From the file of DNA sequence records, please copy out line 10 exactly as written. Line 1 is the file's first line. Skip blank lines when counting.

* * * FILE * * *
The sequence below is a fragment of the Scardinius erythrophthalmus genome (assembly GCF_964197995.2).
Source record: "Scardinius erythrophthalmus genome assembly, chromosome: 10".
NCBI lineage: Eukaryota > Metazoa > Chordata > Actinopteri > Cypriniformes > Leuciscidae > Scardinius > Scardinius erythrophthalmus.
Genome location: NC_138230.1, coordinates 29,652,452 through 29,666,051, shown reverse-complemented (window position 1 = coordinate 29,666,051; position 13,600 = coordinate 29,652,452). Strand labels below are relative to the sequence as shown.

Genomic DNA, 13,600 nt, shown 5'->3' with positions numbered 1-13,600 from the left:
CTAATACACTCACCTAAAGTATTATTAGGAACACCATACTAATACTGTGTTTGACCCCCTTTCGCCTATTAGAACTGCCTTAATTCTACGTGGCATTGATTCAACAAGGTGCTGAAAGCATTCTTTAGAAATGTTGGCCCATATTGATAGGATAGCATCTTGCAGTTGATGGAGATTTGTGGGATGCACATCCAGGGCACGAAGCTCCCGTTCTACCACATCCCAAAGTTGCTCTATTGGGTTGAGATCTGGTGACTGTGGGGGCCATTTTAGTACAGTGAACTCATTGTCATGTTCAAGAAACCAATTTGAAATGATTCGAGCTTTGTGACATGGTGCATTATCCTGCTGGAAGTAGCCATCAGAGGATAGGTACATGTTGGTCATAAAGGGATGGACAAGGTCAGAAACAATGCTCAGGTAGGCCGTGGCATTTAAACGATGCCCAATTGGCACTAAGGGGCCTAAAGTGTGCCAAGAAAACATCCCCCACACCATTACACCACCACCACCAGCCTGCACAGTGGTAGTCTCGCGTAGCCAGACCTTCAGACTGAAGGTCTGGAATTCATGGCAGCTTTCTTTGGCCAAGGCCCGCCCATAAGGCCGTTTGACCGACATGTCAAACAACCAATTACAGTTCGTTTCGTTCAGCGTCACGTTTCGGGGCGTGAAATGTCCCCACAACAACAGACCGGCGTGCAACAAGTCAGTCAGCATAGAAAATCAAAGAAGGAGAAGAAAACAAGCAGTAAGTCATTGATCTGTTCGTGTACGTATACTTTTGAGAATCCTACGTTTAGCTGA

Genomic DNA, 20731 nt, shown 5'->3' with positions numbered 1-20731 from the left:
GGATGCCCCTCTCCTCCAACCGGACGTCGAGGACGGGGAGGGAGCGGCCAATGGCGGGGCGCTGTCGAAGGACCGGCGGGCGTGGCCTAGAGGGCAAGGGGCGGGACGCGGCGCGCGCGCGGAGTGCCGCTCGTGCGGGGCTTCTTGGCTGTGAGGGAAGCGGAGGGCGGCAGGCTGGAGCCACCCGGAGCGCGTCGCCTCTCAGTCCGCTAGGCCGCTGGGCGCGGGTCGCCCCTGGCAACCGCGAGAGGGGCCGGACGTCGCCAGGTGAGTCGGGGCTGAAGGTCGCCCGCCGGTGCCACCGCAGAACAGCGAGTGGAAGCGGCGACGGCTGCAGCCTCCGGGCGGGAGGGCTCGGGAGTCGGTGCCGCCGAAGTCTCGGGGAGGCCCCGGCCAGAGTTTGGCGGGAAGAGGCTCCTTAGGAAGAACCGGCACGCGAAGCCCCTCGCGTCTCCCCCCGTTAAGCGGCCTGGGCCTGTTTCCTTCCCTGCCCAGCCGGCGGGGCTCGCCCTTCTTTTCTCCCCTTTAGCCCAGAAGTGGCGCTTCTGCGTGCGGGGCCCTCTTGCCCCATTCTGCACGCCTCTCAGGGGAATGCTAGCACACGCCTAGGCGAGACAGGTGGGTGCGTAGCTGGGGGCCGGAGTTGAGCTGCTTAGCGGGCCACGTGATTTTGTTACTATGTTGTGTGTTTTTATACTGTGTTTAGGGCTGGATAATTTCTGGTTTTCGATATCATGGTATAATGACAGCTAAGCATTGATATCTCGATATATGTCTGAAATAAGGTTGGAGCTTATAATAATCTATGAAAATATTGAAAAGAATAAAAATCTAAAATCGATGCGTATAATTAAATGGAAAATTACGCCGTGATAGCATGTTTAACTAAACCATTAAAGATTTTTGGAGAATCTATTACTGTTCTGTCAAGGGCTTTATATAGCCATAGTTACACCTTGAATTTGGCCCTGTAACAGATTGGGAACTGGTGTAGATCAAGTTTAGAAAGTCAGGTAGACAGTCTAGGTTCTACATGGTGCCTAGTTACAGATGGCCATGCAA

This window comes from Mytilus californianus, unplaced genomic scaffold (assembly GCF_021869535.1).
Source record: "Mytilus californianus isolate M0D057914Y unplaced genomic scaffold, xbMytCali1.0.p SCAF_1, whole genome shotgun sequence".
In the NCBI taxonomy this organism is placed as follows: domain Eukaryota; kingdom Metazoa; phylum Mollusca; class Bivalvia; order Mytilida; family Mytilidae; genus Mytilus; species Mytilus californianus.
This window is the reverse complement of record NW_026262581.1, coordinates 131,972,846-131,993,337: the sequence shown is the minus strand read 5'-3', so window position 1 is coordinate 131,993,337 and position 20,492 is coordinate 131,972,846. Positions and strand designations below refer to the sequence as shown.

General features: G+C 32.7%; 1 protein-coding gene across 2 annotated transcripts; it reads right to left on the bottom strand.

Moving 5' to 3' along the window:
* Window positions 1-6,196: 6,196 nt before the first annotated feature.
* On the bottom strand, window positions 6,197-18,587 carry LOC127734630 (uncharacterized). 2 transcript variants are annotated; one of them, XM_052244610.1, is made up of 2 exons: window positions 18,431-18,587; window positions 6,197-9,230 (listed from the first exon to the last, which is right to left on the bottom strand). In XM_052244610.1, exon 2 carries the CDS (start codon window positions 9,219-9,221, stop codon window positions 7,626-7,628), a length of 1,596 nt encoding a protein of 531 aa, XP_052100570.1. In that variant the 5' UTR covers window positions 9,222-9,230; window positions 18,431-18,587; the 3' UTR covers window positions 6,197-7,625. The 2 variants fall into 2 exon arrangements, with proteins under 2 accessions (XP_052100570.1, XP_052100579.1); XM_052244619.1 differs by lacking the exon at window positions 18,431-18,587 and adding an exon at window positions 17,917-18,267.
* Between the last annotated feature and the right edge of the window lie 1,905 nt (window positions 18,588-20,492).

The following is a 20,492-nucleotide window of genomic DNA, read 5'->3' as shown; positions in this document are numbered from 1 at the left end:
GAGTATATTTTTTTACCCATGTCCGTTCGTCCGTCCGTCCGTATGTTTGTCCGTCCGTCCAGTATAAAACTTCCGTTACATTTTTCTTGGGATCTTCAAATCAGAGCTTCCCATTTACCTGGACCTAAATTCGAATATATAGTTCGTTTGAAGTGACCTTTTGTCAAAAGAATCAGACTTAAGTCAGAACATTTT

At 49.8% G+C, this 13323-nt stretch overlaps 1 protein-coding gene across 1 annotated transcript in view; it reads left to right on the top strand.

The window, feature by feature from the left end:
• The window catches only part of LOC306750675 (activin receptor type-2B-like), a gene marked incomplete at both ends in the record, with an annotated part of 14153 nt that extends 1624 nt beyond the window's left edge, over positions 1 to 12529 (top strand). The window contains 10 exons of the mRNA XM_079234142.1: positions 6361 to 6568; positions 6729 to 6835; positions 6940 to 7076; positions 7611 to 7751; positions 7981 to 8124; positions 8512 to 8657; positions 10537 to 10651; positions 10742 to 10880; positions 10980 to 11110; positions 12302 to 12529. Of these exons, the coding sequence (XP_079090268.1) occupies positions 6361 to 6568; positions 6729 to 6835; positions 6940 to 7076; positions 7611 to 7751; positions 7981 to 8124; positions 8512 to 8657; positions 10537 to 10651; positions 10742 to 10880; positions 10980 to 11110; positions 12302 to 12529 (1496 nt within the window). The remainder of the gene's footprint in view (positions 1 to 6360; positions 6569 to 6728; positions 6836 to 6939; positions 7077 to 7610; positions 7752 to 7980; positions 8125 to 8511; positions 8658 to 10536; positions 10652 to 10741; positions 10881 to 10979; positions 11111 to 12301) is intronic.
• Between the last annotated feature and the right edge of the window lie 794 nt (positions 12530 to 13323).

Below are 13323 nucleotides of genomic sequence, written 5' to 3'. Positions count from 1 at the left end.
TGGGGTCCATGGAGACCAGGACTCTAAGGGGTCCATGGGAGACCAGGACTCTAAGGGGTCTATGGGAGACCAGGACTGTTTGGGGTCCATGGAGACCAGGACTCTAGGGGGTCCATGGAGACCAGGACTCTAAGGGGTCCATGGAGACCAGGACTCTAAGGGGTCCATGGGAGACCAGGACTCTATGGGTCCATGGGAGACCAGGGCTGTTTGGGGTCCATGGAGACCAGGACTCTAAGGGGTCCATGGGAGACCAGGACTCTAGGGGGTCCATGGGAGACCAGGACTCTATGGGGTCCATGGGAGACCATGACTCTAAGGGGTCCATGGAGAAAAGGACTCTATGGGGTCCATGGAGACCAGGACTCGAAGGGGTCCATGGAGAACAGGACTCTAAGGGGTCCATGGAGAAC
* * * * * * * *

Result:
Source record: "Mytilus californianus isolate M0D057914Y unplaced genomic scaffold, xbMytCali1.0.p SCAF_1, whole genome shotgun sequence".